RORY COLLINS: The thing that really changed the landscape from the point of view of use was when the funders decided to provide us with the funding to genotype all 1/2 million of the participants.

HARRIS: A genotype is essentially a snapshot of a person's genetic variants. With that, scientists can look at people with specific traits or medical conditions and search for a matching genetic pattern. Dr. Sudlow says one of the most significant discoveries so far is a new understanding of type 1 diabetes. It used to be called juvenile diabetes, a misnomer.

SUDLOW: Type 1 diabetes is far more common and relevant in middle age than had been previously appreciated. It's always been thought to be a disease of younger life onset.

HARRIS: When scientists around the world realized that they could use the Biobank to do this kind of research without even drawing a blood sample, Dr. Collins says interest took off.

COLLINS: And so far 10,000 researchers from around the world have registered with the resource and we've now gone past a thousand different research projects that are ongoing.

HARRIS: New research papers appear in the scientific literature almost daily. And though the subjects themselves are primarily Brits, researchers from around the world are welcome to probe the data. Collins says the idea is to democratize research so scientists in relatively neglected fields still have a shot at doing world class research.

COLLINS: Also people who are working in countries where perhaps they don't have the resources.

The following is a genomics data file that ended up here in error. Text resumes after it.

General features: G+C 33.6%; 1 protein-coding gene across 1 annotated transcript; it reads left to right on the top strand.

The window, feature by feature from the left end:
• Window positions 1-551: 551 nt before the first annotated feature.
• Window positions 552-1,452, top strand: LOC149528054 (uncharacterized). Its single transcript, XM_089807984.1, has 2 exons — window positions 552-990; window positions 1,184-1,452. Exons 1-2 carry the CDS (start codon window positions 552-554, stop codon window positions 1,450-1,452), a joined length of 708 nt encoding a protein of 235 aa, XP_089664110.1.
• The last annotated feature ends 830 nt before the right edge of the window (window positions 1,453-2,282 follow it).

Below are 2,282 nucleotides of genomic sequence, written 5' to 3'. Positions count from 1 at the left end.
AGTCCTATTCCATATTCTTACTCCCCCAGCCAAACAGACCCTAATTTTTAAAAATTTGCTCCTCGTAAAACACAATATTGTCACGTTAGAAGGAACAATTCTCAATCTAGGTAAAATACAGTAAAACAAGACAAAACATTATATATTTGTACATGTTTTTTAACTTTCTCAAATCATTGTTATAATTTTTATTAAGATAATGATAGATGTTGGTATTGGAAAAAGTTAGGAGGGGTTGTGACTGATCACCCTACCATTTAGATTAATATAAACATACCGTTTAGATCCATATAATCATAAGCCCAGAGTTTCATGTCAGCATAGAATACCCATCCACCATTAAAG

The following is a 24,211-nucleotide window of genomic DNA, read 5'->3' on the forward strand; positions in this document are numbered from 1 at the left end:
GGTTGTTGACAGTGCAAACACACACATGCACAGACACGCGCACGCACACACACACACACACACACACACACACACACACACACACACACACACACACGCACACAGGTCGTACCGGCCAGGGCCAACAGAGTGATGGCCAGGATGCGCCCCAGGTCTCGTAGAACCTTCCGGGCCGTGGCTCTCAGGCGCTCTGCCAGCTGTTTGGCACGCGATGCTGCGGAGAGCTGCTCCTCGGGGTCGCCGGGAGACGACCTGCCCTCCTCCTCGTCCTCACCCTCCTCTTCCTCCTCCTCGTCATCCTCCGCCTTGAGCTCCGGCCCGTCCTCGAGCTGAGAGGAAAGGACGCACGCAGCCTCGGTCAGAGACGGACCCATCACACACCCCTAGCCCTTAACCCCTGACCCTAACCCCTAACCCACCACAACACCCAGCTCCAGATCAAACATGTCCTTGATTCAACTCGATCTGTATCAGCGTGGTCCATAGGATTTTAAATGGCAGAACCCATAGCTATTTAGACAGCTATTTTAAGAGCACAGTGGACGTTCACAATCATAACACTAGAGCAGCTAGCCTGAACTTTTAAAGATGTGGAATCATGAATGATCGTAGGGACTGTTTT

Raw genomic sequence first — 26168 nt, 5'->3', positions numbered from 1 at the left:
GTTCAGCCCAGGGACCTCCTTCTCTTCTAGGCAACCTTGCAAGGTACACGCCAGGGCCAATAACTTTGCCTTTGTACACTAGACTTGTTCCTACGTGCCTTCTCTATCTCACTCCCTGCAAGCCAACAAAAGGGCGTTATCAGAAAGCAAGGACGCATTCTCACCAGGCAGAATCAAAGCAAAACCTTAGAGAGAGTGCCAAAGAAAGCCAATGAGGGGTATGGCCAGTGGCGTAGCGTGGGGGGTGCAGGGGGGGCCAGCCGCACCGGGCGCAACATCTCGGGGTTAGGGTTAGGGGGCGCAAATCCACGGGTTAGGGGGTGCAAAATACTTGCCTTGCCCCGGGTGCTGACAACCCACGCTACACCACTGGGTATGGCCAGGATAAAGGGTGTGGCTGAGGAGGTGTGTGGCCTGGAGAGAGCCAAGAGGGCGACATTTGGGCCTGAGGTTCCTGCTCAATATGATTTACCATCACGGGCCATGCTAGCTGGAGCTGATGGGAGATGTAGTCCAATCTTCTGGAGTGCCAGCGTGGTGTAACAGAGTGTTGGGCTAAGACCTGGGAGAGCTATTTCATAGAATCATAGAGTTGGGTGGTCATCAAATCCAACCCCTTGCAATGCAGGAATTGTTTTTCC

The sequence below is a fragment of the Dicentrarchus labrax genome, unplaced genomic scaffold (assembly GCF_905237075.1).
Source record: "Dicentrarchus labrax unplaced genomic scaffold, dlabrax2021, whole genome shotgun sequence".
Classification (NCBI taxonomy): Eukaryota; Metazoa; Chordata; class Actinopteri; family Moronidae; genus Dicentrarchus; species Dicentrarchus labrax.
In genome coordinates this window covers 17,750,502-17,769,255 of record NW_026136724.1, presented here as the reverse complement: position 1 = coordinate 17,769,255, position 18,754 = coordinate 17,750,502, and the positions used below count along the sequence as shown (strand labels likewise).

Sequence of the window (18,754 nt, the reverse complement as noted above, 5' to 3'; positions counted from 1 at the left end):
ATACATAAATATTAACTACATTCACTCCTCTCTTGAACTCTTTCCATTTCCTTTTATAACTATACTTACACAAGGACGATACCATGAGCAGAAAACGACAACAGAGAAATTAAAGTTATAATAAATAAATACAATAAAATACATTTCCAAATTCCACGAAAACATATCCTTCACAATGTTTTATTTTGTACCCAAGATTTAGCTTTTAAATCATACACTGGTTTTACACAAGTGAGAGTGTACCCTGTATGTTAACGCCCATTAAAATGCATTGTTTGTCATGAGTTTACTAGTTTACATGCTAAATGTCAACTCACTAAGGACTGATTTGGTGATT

HARRIS: In Queensland, Australia Peter Visscher has plenty of resources and a lab teeming with scientists interested in exploring human genetics. They have downloaded data repeatedly from the UK Biobank. In one project they found a genetic signature that illuminates why people tend to select mates of similar height and educational attainment.

PETER VISSCHER: I thought it was quite cool because the theory of that's been known for more than 100 years, but we've never been able to demonstrate that because we've never had this kind of data.

HARRIS: Visscher uses other genetic repositories for his studies, including a big one managed by the U.S. National Institutes of Health. The downside is it has less detailed information about people who donated that DNA.

VISSCHER: And that's what's so special about the UK Biobank, that all individuals have been measured for all traits essentially.

HARRIS: Visscher does what's called genome wide association studies which are a bit controversial. Chief Scientist Cathie Sudlow acknowledges it's often not clear how to make use of the correlations that come from this kind of analysis.

SUDLOW: So I would say the jury is out, but Biobank's open to this major possibility to actually interrogate these kind of questions at scale.

HARRIS: And in the process this has expanded imaginations about what else this collection can yield. The U.S. pharmaceutical company Regeneron offered to sequence the genes of all 1/2 million participants. Company scientists get an exclusive first look at the data, but it will soon be made available to everyone who has access to the Biobank. And the richer the collection becomes, the more valuable it is and the greater the incentive to make it even richer. Chief Scientist Cathie Sudlow says it's satisfying even though she's not pursuing her own research ideas.

SUDLOW: It's made me realize how fun it is to do stuff that actually makes things happen. That's a really legitimate and interesting thing to do.

HARRIS: She expects collaboration, rather than traditional competition, will be what really drives medical science forward.

Richard Harris, NPR News.